Is there anything wrong with attempting to win over voters from demographics that almost entirely vote Democrat? Of course not. But what message is sent when the people who ensured the presidency of Trump are seen as less worthy of attention than a demographic that overwhelmingly voted against Trump in 2016? And most importantly, what will happen if the invaluable time before the election is largely allocated towards catering to politically unreliable groups — as was the case during the convention — rather than the reliable base that can single-handedly shape the election this year?
Last week, political commentator Ryan James Girdusky created an insightful Twitter thread that analyzed precisely this, examining what the electoral map this year would look like if Trump lost white voters but gained black and Hispanic voters. According to Girdusky’s analysis, if Trump were to see a 3% decrease in white voters but a 5% increase in black voters, a Biden landslide would be inevitable, with key states like Wisconsin, Michigan, and Pennsylvania turning blue. To put it simply, Trump mathematically cannot offset the loss of white voters with the gain of non-white voters. Even if he magically won 70% of the Latino vote, for instance, losing white non-college-educated voters would make winning the aforementioned states a virtual impossibility.
If one were to trust the polls, they would see that Trump has been losing ground with white voters. But even if the polls were disregarded, is it unreasonable to believe that many white voters have lost faith in the Republican Party in recent months?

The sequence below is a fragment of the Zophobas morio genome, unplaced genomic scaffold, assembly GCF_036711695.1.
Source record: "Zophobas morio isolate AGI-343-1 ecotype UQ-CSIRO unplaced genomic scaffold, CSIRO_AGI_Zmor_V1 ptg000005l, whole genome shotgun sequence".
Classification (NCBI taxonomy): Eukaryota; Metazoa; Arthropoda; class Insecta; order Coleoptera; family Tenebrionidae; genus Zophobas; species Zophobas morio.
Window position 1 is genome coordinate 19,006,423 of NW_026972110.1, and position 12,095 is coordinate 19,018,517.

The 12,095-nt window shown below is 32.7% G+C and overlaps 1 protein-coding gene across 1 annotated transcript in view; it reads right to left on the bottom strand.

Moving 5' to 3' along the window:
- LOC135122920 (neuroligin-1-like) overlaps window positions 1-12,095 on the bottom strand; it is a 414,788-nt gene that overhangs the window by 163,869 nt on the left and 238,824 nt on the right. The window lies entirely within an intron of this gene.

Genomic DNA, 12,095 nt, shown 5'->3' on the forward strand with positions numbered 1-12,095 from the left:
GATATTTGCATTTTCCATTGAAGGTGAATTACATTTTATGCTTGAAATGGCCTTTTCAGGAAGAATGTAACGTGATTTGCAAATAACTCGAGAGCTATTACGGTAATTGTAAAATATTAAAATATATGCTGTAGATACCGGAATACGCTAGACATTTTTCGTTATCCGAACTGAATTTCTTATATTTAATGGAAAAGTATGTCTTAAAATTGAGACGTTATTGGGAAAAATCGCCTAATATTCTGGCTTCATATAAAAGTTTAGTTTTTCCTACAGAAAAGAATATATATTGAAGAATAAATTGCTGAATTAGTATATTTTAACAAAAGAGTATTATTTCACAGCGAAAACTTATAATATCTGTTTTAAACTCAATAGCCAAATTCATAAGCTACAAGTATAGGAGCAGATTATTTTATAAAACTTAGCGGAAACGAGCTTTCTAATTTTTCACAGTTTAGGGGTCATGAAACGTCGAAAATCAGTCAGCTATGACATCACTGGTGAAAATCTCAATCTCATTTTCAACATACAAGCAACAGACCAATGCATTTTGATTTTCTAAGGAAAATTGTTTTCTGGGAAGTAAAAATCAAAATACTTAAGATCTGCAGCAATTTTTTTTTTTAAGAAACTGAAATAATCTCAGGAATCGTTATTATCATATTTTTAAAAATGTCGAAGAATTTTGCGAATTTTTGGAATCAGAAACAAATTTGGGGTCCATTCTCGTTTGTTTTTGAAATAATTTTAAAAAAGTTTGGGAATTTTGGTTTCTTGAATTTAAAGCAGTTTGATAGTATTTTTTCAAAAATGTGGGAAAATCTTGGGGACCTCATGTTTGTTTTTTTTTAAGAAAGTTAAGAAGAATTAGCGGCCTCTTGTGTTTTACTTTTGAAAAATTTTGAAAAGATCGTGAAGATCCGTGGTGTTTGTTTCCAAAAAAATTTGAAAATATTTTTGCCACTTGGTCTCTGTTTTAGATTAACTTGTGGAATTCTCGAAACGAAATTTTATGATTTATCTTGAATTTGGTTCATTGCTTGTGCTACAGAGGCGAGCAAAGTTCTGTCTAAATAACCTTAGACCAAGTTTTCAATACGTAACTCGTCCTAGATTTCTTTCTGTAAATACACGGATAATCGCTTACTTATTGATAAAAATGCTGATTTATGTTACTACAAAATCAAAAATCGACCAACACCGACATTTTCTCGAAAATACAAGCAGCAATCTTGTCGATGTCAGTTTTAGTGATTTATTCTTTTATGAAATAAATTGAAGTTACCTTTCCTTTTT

What do citizens of Kenosha — a city ransacked by Black Lives Matter that is in a pivotal state for Trump’s reelection — think when they watch the Republican National Convention and hear little mentioned about their hardship? How do they feel when the GOP spends more time pandering to only 13% of the U.S. population? Is it truly an absurd idea that the same people who allowed Trump to live in the White House will vote for Biden, believing that he, solely because he is left-wing, will have more leverage in convincing the looters, rioters, and anarchists to cease their destruction?
Pandering to one demographic does not always result in dissatisfaction among another demographic, but given what is currently occurring in America, any semblance of a concession, compromise, or cave-in by Trump or the GOP is naturally perceived by the majority as a sign of weakness. What citizens of anarchic cities desire more than ever is a showing of order, dominance, strength, and non-negotiable justice — the exact characteristics Trump represented in his 2016 candidacy. In 2020, however, the President has displayed the inverse, signing an executive order that weakens police and attempting to once again appease African Americans by announcing a $500 billion economic plan for ‘Black America,’ implying that ‘White America’ is in less need of assistance.
Biden is certainly the last person conservatives would want to elect on an ideological basis, but he can at least claim that the anarchy sweeping the nation would be more likely to disappear if Trump is defeated. It would be naive to completely brush off the potential event of Biden capturing enough displeased white voters to rob Trump of any tenable path toward 270 electoral votes.
In the few weeks before the election, Trump and the Republican Party must spend as much time as possible directly appealing to the people who made Trumpism possible in the first place: middle-class white voters. Boasting about how many non-whites voted for Trump will be irrelevant if his message no longer resonates among the same demographic that just years ago allowed the greatest political upset in modern American history to occur. If the GOP continues on the strategic path it is currently traversing and unwisely spends its time chasing unreliable and unviable votes, an act of political suicide may very well be committed.